Entrance, Devanahalli Fort
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Devanahalli, also called "Devandahalli", "Dyaavandalli", Devanadoddi and Devanapura, is a town and Town Municipal Council in Bangalore Rural district in the state of Karnataka in India. The town is located 40 kilometres (25 mi) to the north-east of Bangalore. Devanahalli is the site of the Bengaluru International Airport, the second largest airport in India. A multi-billion-dollar Devanahalli Business Park with two IT Parks are coming up on nearly 400 acres (1.6 km2) adjoining the airport. An Aerospace Park, Science Park and a 1000 crore-rupee Financial City are also coming up. A new satellite ring road will connect the city with Doddaballapur. Devanahalli is situated near the upcoming $22 Billion, 12,000-acre (49 km2) BIAL IT Investment Region, to be the largest IT region in India.
Total infrastructure development in the area is estimated to be well over US $30 Billion over the next two years. With significant commercial and residential development in the area, real estate is in high demand in the region. Devanahalli was the birthplace of Tipu Sultan, popularly known as the "Tiger of Mysore".
The history of Devanahalli dates back to 15th century, when a family of fleeing refugees from Conjeevaram (modern day Kanchi), camped near the foot of Ramaswami betta, east of Nandi Hills. Their leader Rana Baire Gowda was apparently directed in a dream to set up a settlement in this region. He and his Morasu Wokkalu family settled in a small village, Ahuti, which was later known as Avati. His son Malla Baire Gowda founded Devanahalli, Chikka-ballapura and Dodda-ballapura.Kempegowda, the founder of Bangalore city is also from Morasu Wokkalu family.
Devanahalli was part of Gangawadi and later came under the rule of Rashatrakutas, Nolamba, Pallavas, Cholas, Hoysalas and the Vijayanagara rulers. During the time of Vijayanagra rule, Malla Baire constructed the initial mud fort in 1501 AD with the consent of Devaraya at Devanadoddi, the previous name of Devanahalli. In 1747 AD, the fort passed into the hands of the Wodeyars of Mysore under the command of Nanja Raja. It was conquered many times from the Marathas and later came under the control of Hyder Ali and Tipu Sultan.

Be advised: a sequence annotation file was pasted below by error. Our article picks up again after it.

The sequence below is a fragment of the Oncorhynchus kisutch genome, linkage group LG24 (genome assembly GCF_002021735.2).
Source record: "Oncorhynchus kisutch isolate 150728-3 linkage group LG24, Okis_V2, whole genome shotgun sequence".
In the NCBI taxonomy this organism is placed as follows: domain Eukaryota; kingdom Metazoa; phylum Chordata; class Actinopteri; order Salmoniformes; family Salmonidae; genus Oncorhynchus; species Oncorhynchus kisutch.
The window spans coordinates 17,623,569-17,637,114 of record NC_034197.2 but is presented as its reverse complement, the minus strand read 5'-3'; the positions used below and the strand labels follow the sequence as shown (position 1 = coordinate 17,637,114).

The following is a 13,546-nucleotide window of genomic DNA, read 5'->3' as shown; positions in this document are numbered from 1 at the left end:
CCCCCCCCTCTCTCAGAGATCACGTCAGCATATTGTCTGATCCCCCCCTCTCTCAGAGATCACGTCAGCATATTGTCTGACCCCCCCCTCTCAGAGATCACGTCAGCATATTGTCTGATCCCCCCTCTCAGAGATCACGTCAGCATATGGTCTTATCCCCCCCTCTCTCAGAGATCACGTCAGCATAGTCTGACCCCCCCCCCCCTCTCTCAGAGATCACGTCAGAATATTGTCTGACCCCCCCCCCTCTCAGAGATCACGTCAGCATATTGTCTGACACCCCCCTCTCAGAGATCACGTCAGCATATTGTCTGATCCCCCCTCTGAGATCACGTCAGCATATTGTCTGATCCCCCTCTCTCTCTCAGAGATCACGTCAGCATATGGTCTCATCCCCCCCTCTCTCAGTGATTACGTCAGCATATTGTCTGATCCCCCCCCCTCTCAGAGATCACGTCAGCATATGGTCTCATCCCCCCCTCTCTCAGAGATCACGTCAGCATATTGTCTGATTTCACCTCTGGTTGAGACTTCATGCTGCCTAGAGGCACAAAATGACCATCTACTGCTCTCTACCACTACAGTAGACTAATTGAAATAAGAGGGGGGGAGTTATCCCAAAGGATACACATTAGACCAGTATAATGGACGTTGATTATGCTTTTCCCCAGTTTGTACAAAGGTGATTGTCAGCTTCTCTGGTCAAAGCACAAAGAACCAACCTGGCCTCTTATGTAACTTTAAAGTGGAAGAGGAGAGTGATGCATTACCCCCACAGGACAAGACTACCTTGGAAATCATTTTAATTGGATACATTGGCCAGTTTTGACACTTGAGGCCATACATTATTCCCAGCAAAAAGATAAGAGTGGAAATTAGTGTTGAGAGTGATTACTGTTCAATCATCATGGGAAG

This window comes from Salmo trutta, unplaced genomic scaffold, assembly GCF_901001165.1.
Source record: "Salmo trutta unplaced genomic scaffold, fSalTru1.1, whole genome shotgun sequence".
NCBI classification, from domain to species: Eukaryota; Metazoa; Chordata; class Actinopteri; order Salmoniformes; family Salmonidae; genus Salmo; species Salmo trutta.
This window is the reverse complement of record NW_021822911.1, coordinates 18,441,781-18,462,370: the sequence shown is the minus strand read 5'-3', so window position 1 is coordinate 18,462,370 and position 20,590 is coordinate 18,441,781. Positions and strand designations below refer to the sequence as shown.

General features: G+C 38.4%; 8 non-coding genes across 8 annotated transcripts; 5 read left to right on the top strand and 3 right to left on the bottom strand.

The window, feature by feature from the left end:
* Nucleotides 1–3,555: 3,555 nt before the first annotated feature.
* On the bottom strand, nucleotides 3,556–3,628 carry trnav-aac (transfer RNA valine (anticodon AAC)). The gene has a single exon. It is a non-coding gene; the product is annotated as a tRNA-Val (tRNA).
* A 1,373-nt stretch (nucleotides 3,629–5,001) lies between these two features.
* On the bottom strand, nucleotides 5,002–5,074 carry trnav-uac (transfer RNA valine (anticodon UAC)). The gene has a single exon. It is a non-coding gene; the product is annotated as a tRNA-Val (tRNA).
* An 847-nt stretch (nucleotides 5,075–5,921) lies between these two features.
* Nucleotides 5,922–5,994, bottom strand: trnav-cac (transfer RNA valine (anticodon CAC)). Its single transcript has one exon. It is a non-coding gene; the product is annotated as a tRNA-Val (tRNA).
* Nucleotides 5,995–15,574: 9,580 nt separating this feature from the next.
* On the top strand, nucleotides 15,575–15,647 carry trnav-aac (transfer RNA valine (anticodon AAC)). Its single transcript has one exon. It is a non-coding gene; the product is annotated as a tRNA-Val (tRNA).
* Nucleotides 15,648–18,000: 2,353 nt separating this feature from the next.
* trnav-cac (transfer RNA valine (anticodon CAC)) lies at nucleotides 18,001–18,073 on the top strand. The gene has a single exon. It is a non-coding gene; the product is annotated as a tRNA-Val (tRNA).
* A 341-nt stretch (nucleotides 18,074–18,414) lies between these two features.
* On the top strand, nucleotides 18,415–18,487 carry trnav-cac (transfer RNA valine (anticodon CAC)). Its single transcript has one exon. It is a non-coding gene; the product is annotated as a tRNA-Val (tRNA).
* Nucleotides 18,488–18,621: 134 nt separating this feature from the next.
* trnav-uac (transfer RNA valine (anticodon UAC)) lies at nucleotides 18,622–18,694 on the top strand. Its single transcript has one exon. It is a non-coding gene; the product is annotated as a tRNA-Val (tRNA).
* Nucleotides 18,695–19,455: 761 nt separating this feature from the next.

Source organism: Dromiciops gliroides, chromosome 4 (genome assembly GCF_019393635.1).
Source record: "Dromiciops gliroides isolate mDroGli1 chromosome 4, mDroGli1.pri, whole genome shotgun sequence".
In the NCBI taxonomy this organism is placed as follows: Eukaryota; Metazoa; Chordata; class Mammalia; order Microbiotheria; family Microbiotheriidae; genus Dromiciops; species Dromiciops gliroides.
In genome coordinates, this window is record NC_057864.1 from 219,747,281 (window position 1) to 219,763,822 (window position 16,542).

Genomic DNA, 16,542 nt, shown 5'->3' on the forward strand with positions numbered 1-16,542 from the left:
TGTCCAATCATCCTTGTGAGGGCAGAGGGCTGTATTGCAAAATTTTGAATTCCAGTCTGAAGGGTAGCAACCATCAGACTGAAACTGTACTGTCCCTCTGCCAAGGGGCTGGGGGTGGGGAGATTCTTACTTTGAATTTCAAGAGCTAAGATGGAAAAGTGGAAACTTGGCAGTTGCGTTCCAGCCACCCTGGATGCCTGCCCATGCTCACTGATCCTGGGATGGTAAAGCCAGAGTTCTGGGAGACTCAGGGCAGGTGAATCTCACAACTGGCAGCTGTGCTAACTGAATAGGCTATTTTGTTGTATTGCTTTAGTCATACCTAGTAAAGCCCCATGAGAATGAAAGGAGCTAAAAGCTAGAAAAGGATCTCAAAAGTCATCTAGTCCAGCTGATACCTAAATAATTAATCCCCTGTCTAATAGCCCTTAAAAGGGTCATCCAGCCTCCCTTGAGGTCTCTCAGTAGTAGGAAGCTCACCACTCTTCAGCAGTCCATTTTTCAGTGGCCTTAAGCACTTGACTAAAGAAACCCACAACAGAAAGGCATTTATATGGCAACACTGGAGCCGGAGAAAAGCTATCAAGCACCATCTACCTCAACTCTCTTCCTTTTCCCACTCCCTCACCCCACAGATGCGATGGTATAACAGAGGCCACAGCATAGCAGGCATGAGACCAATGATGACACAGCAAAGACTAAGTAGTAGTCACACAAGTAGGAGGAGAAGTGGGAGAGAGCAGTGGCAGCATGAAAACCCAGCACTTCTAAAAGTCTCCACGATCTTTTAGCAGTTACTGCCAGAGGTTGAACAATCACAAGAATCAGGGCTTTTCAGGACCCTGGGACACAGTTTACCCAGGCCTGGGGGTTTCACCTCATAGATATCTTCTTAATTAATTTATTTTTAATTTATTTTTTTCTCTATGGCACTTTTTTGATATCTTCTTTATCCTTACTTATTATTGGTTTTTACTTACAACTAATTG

Tipu also renamed it as Yousafabad (the abode of Yousuf, the finest man) which never got popular. The fort finally fell into the British, under Lord Cornwallis in 1791, during the Mysore War.
As of 2001[update] India census, Devanahalli had a population of 23,190. Males constituted 52% of the population and females 48%. Devanahalli had an average literacy rate of 66%, higher than the national average of 59.5%: male literacy was 73% and female literacy was 58%. In Devanahalli, 12% of the population was under 6 years of age.
Devanahalli is just an hour's drive from Bangalore. There has been a growth of tourist traffic recently due to the impetus provided by the Bangalore International Airport.
The Venugopalaswamy Temple is one of the temples within the walls of the Devanahalli Fort. The courtyard is spacious. The walls of the temple depict various scenes from Ramayana and the pillars have beautiful statues carved on them. Other temples are dedicated to Ranganatha and Chandramouleshwara.
Kempegowda International Airport
The Kempegowda International Airport, which opened on 23 May 2008, is located approximately 5 km south of Devanahalli. The terminal was designed to serve up to 12 million passengers per year, but has been expanded to cater to 15 million passengers. It can be reached from Devanahalli by heading south on NH 7 and taking the left exit on the trumpet interchange.
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- "Devanahalli aerospace park & SEZ gathering steam". Deccanherald.com. Retrieved 2013-08-18.
- Hasan, Mohibbul (2005). History of Tipu Sultan. Aakar Books. p. 6. ISBN 81-87879-57-2. Retrieved 19 January 2013.
- "Census of India 2001: Data from the 2001 Census, including cities, villages and towns (Provisional)". Census Commission of India. Archived from the original on 2004-06-16. Retrieved 2008-11-01.
- Indrani (2008-05-23). "i Share: Temples in Devanahalli". Isharethese.blogspot.com. Retrieved 2013-08-18.
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